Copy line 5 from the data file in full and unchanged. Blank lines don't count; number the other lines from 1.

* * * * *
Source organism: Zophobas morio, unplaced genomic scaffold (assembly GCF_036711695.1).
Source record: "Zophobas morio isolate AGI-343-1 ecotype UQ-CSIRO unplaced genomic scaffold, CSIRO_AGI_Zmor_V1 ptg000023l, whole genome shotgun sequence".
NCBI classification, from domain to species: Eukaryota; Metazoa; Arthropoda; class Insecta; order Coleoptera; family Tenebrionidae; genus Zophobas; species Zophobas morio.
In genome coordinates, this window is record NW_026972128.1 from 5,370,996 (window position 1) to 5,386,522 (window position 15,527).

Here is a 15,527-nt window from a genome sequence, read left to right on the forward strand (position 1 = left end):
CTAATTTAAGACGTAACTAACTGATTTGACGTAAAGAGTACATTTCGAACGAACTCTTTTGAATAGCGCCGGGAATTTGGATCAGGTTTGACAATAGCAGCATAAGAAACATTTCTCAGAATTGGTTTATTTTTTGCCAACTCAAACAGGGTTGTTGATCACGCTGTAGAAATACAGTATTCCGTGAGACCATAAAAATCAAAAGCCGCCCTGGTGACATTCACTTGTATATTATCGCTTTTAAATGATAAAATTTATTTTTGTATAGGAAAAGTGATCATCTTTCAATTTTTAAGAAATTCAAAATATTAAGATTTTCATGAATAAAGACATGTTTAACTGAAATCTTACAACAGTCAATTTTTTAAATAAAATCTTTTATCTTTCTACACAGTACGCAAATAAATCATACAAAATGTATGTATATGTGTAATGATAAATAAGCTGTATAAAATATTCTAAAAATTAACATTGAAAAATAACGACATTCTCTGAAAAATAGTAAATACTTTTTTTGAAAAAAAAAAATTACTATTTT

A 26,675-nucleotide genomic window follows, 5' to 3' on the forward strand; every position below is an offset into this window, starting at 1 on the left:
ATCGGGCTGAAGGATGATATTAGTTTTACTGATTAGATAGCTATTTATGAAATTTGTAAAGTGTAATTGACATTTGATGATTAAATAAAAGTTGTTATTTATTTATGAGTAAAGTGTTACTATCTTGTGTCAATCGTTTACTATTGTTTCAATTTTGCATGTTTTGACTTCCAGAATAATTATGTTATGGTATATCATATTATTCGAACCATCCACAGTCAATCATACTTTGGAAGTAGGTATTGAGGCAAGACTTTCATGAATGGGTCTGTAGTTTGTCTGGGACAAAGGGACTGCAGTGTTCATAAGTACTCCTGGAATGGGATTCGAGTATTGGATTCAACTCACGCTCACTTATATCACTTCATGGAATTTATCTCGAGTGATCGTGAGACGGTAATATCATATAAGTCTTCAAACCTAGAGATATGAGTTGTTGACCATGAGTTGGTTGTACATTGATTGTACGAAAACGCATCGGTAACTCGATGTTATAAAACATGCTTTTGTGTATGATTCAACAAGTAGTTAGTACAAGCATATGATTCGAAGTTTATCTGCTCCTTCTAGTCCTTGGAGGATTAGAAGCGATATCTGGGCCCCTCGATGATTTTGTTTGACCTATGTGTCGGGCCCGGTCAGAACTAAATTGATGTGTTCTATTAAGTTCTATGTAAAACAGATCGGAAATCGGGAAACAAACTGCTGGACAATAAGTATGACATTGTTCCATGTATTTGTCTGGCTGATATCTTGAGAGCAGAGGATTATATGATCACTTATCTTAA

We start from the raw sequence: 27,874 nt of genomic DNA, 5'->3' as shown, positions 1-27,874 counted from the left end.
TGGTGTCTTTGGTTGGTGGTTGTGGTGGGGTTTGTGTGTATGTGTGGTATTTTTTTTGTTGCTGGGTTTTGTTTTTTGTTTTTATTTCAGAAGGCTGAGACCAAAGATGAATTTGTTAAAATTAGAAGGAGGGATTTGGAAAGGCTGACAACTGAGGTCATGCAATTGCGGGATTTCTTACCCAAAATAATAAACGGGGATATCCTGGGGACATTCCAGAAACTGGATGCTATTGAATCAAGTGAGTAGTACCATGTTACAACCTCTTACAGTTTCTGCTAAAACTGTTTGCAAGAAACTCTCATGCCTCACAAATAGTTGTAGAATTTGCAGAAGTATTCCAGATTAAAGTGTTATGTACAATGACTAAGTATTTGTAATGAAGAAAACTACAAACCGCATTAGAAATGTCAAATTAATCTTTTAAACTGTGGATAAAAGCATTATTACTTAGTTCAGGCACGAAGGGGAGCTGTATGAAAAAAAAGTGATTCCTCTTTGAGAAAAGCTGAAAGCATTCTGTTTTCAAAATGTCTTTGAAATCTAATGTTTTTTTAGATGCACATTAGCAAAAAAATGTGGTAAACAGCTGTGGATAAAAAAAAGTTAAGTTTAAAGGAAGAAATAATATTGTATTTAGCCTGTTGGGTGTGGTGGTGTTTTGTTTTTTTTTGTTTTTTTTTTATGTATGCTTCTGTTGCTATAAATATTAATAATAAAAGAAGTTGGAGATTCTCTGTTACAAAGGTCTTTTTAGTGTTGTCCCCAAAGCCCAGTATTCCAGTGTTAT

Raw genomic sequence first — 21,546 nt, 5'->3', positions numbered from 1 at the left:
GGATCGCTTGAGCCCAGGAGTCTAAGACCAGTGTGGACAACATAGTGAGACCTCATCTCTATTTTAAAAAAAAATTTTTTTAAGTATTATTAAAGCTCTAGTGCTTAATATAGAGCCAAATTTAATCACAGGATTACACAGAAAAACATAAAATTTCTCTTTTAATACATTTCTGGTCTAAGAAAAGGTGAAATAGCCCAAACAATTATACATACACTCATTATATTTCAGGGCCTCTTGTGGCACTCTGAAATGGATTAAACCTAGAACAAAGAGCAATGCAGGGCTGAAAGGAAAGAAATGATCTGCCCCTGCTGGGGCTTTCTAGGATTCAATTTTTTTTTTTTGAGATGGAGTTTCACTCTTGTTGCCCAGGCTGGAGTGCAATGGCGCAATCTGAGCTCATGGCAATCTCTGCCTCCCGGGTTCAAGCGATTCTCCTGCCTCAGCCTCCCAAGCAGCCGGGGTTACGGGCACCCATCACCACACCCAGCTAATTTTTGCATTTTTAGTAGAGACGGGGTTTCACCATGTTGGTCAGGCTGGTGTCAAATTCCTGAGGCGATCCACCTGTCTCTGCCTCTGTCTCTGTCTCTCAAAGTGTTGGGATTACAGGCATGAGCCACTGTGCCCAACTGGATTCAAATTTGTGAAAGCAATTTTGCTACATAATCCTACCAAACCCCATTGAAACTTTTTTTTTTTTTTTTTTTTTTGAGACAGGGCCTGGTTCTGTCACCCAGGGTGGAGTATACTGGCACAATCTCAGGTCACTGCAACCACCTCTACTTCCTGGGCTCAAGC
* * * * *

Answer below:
Here is a 15,527-nt window from a genome sequence, read left to right on the forward strand (position 1 = left end):